It’s late morning in Ybor City, and the streets are awakening as I walk to a local coffee shop to start my day discovering this “city within a city” in Tampa. Passersby greet each other with handshakes, heartfelt hugs and “¡Buenos días!” I can’t help but feel light in my step, seeing the warmth exchanged among locals.

Beyond the door to La Tropicana Café, the aromas of freshly brewed coffee and freshly baked Cuban bread fill the air. My appetite sits up and takes notice. Within moments, I’m seated at a table, and a brimming cup of café con leche is set in front of me, as well as a healthy portion of hot, buttered Cuban toast. Though I’m not a big coffee drinker, I figure when in Rome—or rather, Ybor City—and take a sip from the steaming mug while plotting out the day ahead. Toward the back of the restaurant, a group of longtime friends and café regulars gather for their morning tradition of starting out their days together, their laugher echoes through the building.

Its tastes and aromas

Back outside, Ybor City’s streets and buildings evoke a sense of the late-1800s. Shopkeepers open their storefronts along the narrow streets. Above, wrought-iron balconies are filled with patrons relaxing and observing the hive of activity below. The merchants and signs have changed since the 19th Century, but the buildings and vibe remain very similar.

Stopping in front of King Corona Cigars & Café, I’m quickly reminded that Ybor City was once the “Cigar Capital of the World.” Factories within just a few miles of where I’m standing produced 700 million cigars a year, and all of those cigars were hand-rolled in the Cuban tradition. Inside King Corona, I look through the floor-to-ceiling, glass-windowed humidors and recognize a few labels that are still produced in that same tradition within a few blocks of the shop—J.C. Newman, Tampa Sweethearts and the shop’s namesake cigars. Around me, aficionados light up. The scent of tobacco mingles with more Cuban coffee and Cuban sandwiches hot off the grill. The warm smells get me thinking—it’s time for lunch, and I want to indulge in an Ybor City tradition—a Cuban sandwich. As I sink my teeth into the roast pork, ham and salami goodness, the medley of flavors bursting from within, I quietly thank the master in the back who’s been crafting this traditional specialty for years.

Its historic touch

It’s afternoon when I emerge once again into the Florida sunshine, and decide it’s time to do a bit of window-shopping. At a corner, I wait for the bright yellow TECO Historic Streetcar to pass, a replica of the original streetcars that transported locals throughout Tampa 100 years ago. Now it’s doing the same on a smaller scale between Ybor City and downtown. As the streetcar’s bell announces its arrival at a station, I remember La France, a vintage shop that I want to pop into for a look around. The shop maintains a spirit of the past through its eclectic collection. I meander around the vintage racks, pulling hats and dresses to try on, wondering who may have worn them decades ago, and to where.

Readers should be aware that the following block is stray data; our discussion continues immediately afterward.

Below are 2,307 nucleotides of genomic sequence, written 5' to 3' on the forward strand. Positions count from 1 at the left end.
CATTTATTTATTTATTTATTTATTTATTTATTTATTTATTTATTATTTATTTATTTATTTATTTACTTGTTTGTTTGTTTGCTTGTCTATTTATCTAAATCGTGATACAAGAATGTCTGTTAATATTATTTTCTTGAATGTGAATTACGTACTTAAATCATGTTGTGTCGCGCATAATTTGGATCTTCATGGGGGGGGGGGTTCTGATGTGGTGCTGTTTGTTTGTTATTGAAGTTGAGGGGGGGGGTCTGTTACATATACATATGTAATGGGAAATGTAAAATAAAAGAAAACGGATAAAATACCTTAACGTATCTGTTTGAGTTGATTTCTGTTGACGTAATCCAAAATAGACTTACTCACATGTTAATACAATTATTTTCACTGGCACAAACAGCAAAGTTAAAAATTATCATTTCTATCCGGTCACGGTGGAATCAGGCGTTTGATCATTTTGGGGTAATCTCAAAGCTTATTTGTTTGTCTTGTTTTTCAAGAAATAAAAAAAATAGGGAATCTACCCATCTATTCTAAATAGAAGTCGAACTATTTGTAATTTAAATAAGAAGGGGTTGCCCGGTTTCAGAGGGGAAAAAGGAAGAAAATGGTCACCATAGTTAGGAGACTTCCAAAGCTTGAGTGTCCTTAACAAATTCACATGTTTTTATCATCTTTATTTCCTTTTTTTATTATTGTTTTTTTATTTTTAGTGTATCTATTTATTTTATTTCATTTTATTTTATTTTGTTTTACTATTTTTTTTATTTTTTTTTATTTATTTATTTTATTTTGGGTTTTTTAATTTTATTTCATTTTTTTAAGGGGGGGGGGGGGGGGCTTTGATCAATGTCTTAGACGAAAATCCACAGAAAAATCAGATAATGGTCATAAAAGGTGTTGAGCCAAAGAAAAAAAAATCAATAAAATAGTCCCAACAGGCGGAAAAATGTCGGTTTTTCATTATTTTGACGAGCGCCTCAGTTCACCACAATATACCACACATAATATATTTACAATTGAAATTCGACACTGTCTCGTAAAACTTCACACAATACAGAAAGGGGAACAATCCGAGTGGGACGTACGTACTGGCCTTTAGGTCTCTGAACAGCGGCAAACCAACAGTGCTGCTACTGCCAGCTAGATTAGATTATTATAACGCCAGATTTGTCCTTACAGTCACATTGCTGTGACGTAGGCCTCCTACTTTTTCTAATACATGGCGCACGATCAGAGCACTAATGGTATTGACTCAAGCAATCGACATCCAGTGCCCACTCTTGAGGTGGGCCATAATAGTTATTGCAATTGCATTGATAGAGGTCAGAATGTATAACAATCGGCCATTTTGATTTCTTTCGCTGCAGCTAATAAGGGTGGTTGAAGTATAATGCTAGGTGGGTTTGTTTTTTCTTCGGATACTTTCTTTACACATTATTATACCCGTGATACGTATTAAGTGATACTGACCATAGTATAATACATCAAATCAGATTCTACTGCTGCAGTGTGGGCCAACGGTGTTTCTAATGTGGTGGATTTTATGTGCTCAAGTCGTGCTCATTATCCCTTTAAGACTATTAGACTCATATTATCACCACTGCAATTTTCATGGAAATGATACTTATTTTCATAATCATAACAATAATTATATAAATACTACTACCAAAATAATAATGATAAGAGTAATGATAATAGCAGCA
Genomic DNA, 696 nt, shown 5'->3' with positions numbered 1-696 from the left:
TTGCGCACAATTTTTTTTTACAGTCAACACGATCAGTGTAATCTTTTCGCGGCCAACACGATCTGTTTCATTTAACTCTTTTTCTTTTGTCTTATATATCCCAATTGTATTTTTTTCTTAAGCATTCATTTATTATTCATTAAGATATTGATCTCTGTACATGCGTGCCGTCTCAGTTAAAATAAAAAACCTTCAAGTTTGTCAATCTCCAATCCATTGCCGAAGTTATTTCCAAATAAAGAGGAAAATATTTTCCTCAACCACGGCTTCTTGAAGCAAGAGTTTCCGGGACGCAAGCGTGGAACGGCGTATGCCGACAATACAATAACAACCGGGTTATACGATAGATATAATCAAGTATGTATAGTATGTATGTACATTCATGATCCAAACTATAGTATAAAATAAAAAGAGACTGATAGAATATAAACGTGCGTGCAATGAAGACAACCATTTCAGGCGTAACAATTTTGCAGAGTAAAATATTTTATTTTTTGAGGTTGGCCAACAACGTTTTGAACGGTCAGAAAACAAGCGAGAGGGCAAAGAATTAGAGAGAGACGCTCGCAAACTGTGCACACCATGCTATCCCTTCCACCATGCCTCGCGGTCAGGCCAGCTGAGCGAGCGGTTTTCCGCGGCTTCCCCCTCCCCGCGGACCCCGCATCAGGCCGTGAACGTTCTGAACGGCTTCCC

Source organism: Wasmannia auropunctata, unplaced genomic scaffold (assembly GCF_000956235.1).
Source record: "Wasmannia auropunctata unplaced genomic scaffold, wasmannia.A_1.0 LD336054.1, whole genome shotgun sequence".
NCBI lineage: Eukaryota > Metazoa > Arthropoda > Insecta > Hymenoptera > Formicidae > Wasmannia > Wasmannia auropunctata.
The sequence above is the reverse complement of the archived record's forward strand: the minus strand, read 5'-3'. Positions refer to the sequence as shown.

As I continue my stroll, roaming roosters crow in the distance—certainly late for any wake-up call. Maybe they’re still weary from the night before, which could easily be the case. Ybor City isn’t all work and no play by any means. In its heyday, after factory doors closed for the night, social houses opened up. Cubans, Spanish, Italians and Germans, all had a place to go to get a taste of home. I recall that on a recent ghost tour, I learned that several of Ybor City’s prominent buildings housed casinos on their second floor—illegal even in the late-1800s, yet oftentimes overlooked by the law enforcement of the day. Many of these social houses can still be found in Ybor City. Some are still operating, used for special functions such as wedding receptions.

Its vibrant nightlife

As the evening descends on Ybor City, people begin to gather to celebrate the happiest of hours with cold pints poured at local breweries—not a surprise, since the first brewery in Florida, Florida Brewing Company, was right here in Ybor City, established in 1897. I pass by Tampa Bay Brewing Company, its outdoor patio teeming with patrons enjoying the cooler evening air and pints of beer brewed just inside. Nearby stands Cigar City Cider & Mead, created by the extremely popular Cigar City Brewing, which has made a name for itself by winning numerous awards on the international beer scene. Both of these popular spots are continuing the proud tradition of Tampa craft brewers.

Notes of live music fill the night air, wafting from open doors of venues dotted throughout Ybor City: there’s Crowbar, New World Brewery and the Orpheum, all of which welcome both local and national bands to take their stages. And tucked inside The Columbia Restaurant, the state’s oldest restaurant (open since 1905), colorful flamenco dancers showcase their talents six nights a week to the delight of an inspired audience.

I smile as I leave Ybor City, knowing I had discovered a true gem filled with a wealth of flavors, culture and history tucked on the outskirts of downtown Tampa.

Until next time, buenas noches, Ybor.

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